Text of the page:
Separately, Shell is under investigation by the U.S. Department of Justice and the Securities and Exchange Commission for violations of the Foreign Corrupt Practices Act. The oil company first disclosed it was under investigation in its 2007 Annual Report. The ongoing probe involves Shell's dealings in Nigeria with a freight forwarding company called Panalpina. In March 2009, Dow Jones reported that Shell's Chief Financial Officer Peter Voser told reporters at a press conference, "We have started an internal investigation, looking at potential payments made by Panalpina on our behalf to customs [officials] in Nigeria." Shell is one of 11 companies contacted by the DOJ about its relationship with Panalpina and allegations of bribery at Nigeria's ports.
Corporate Social Responsibility
Social responsibility has become a corporate byword in recent years as leading energy companies have developed social, educational and environmental programs as part of doing business in the developing world. These efforts, along with greater transparency, internal reviews, whistleblower helplines, and unofficial websites tracking oil company activity have helped improve the industry's image and practices.
In this video interview with Shell's Nigeria Chair Basil Omiyi, he answers questions about Shell's environmental record in the region and how it operates in a country plagued by violence and corruption. Omiyi calls Shell "a corporate citizen of Nigeria," adding, "We do more good by being present and being part of that solution than to walk away."
Chevron's New Approach to Development
2006 Corporate Responsibility Report
Addressing what it says are "long-standing and complex development issues in the region," Chevron signed a Global Memoranda of Understanding (GMOUs) in 2006 with eight community groups and state governments in the Niger Delta. It is part of Chevron's long-term aim to cede control of community development projects to local governance through a network of Regional Development Councils.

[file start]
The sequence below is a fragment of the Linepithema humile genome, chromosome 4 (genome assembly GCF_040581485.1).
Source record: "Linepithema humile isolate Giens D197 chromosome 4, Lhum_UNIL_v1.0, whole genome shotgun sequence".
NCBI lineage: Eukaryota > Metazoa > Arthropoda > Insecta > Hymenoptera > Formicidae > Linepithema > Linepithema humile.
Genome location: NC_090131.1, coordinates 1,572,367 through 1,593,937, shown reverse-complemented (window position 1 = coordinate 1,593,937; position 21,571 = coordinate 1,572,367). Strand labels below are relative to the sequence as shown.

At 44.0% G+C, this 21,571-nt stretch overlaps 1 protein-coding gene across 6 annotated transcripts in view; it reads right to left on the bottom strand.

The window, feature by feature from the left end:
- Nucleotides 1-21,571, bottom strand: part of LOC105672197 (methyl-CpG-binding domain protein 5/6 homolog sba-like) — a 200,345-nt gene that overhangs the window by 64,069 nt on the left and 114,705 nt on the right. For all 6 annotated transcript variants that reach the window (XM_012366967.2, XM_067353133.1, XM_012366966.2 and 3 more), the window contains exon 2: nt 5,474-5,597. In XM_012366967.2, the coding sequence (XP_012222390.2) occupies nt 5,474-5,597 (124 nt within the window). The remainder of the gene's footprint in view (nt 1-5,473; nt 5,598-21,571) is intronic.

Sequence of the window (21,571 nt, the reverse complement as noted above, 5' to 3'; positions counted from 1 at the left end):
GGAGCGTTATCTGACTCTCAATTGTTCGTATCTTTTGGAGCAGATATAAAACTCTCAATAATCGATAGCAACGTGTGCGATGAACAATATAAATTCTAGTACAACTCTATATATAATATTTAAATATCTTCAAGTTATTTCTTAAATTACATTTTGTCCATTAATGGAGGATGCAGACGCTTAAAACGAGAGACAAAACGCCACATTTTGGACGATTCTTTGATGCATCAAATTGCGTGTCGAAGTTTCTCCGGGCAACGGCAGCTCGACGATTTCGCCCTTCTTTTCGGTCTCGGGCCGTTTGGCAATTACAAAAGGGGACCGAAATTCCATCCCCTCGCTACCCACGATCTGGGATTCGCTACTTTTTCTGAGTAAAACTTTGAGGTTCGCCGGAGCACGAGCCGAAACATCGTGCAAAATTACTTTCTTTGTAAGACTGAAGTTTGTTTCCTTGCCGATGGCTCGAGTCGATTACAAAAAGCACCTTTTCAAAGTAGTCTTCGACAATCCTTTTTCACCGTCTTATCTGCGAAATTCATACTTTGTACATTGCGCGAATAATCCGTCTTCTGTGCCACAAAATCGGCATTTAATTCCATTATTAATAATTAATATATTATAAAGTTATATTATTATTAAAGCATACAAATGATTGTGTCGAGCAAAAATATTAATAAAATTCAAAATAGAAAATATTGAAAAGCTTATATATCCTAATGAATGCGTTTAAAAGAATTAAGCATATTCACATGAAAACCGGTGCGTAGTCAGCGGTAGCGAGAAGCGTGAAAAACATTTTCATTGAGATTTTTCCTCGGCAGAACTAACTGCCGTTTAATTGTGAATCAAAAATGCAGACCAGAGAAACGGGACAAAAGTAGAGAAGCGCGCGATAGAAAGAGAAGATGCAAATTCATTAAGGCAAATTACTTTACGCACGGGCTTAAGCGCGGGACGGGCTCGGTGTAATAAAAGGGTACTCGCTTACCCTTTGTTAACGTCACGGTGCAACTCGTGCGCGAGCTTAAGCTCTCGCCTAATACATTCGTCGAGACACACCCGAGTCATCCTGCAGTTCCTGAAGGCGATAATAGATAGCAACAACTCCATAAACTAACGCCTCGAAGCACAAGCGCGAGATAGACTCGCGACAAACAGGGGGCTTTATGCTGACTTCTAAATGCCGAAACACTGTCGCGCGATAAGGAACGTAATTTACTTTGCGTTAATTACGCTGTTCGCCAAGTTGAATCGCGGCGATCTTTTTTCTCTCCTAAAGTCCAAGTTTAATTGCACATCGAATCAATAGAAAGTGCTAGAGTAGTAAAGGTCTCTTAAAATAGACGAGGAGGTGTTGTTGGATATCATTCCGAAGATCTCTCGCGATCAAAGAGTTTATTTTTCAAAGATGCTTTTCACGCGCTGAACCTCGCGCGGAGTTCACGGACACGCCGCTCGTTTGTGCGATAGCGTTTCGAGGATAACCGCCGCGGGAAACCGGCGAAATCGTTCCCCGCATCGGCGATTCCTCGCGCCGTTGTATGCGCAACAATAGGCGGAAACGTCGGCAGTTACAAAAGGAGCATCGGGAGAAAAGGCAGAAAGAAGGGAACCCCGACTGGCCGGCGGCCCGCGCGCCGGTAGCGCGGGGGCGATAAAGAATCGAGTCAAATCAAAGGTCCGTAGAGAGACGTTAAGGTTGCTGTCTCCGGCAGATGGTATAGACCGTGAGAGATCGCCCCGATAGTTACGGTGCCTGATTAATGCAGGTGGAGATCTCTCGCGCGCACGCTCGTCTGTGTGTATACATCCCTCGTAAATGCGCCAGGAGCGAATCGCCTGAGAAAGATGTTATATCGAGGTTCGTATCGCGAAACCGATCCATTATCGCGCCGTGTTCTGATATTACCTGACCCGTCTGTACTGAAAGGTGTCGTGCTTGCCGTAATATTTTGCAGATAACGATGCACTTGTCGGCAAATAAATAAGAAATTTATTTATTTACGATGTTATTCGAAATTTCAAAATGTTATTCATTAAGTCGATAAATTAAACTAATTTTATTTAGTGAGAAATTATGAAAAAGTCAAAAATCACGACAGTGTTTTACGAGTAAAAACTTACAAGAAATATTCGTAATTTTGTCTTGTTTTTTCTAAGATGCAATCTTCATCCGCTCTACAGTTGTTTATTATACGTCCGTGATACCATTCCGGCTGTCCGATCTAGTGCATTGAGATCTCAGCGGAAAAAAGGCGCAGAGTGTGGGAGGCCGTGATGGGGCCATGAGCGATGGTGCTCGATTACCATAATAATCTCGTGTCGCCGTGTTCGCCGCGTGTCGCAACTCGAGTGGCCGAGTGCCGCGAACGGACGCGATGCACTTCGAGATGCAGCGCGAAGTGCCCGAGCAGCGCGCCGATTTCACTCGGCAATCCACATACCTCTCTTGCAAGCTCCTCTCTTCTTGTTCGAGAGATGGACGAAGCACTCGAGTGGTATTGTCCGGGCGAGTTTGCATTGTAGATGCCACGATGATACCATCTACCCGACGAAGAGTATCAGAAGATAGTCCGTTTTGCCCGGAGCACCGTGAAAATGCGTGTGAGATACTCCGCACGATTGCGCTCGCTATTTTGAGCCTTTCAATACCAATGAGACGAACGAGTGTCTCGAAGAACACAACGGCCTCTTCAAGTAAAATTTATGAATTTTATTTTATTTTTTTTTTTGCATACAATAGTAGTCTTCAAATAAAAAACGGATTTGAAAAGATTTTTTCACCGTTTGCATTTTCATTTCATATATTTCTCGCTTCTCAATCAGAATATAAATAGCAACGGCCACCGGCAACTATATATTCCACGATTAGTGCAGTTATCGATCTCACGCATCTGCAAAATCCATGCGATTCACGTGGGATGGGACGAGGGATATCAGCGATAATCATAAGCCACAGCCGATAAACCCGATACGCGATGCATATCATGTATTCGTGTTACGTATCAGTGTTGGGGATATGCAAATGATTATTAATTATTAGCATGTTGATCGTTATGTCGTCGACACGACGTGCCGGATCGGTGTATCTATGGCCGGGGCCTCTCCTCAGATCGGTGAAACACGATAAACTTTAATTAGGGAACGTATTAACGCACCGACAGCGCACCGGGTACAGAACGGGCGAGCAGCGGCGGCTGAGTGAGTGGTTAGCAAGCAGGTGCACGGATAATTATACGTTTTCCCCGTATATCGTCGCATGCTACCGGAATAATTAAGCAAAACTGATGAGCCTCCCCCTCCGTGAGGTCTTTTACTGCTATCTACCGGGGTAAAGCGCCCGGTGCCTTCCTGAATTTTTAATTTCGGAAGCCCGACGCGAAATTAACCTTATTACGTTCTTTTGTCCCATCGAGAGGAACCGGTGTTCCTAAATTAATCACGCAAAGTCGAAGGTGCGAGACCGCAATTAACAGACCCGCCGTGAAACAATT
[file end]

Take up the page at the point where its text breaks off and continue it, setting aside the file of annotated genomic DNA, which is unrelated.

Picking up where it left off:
Another view of the slaughter house in the Delta's capital, Port Harcourt. Animals are killed in the open, where blood is spilled into waterways and skins burned by the flames of old tires. The burning produces a constant cloud of thick black smoke.
Delta Suffering from Neglect, Abject Poverty
UNDP Human Development Report on the Niger Delta
This bleak assessment by the United Nations Development Programme (UNDP) describes the Delta as a region in crisis, "suffering from administrative neglect, crumbling social infrastructure and services, high unemployment, social deprivation, abject poverty, filth and squalor, and endemic conflict." The 2006 report also examines the practices of oil companies and the ecological effects of oil spills, gas flaring and the dredging of mangrove forests.
Delta Spills Equivalent of 50 Exxon Valdez Disasters
Niger Delta Natural Resource Damage Assessment and Restoration Project
Up to 13 million barrels of oil have spilled in the Niger Delta ecosystem over the past 50 years, representing about 50 times the estimated volume spilled in the Exxon Valdez disaster in Alaska in 1989, according to this 2006 report assembled by an independent team of experts from Nigeria, the United States and Britain.
This environmental damage has occurred in a place the report describes as "one of the 10 most important wetlands and marine ecosystems in the world." The study also examines the threatened livelihoods of millions of people who depend on the region's natural resources for survival. These are not only Nigerians, but also many living in surrounding West African countries, who rely on migratory fish from the Delta for food and support.
Oil on the Brain: Adventures from the Pump to the Pipeline
In her entertaining book Oil on the Brain, journalist Lisa Margonelli follows the trail of the petro-dollar from her local gas station in Oakland, California, to the oil fields of Texas, Africa and South America. Currently a Fellow at the New America Foundation, Margonelli engages U.S. consumers, pumping an average of 10,000 gallons of gas every second, to pause and consider, "Where does it all come from and at what cost?"
grass valley, USA
Thanks for excellent film on Niger Delta--"rebels in the pipeline" / current TV. If the locals getting treated this badly were in the US, we would not tolerate the oil companies' behavior.
EMMANUEL OWUTAMUNOPIRI - PORT HARCOURT, RIVERS STATE
Acually this collection is correct about the Niger Delta but there is more unknown to us. Please could you send me more about the observance of the tenet of social responsibility and the standard of ethics of accounting in the financial report of oil companies operating in the Niger Delta.
If there is a possibility of peace making amongst these two countries involved it could have been better. So i suggest that these two countries come together and sit as one family as the DESTINED KIDS OF NIGERIA SING and solve their problems and there will be no more conflicts,wars or fighting.